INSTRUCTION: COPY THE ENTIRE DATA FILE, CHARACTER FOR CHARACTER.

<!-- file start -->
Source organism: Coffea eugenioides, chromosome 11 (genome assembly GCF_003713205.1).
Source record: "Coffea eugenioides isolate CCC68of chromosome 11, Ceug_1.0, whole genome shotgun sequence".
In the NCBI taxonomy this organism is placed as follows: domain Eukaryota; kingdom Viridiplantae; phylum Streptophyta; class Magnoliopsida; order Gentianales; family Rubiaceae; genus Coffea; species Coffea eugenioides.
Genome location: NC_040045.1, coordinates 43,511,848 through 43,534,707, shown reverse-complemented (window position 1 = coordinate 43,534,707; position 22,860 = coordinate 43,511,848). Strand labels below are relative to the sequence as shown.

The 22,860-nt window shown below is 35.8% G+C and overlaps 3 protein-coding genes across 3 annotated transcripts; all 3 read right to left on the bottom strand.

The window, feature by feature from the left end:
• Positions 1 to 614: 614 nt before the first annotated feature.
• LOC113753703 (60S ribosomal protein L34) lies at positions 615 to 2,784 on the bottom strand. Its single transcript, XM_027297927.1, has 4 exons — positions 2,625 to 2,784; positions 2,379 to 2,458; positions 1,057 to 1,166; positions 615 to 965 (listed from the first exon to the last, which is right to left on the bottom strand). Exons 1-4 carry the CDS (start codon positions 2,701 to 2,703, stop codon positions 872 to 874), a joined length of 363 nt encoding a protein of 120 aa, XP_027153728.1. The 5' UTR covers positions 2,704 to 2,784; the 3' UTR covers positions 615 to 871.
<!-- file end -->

Source organism: Coffea eugenioides, chromosome 11 (genome assembly GCF_003713205.1).
Source record: "Coffea eugenioides isolate CCC68of chromosome 11, Ceug_1.0, whole genome shotgun sequence".
In the NCBI taxonomy this organism is placed as follows: domain Eukaryota; kingdom Viridiplantae; phylum Streptophyta; class Magnoliopsida; order Gentianales; family Rubiaceae; genus Coffea; species Coffea eugenioides.
Genome location: NC_040045.1, coordinates 43,511,848 through 43,534,707, shown reverse-complemented (window position 1 = coordinate 43,534,707; position 22,860 = coordinate 43,511,848). Strand labels below are relative to the sequence as shown.

The 22,860-nt window shown below is 35.8% G+C and overlaps 3 protein-coding genes across 3 annotated transcripts; all 3 read right to left on the bottom strand.

The window, feature by feature from the left end:
• Positions 1 to 614: 614 nt before the first annotated feature.
• LOC113753703 (60S ribosomal protein L34) lies at positions 615 to 2,784 on the bottom strand. Its single transcript, XM_027297927.1, has 4 exons — positions 2,625 to 2,784; positions 2,379 to 2,458; positions 1,057 to 1,166; positions 615 to 965 (listed from the first exon to the last, which is right to left on the bottom strand). Exons 1-4 carry the CDS (start codon positions 2,701 to 2,703, stop codon positions 872 to 874), a joined length of 363 nt encoding a protein of 120 aa, XP_027153728.1. The 5' UTR covers positions 2,704 to 2,784; the 3' UTR covers positions 615 to 871.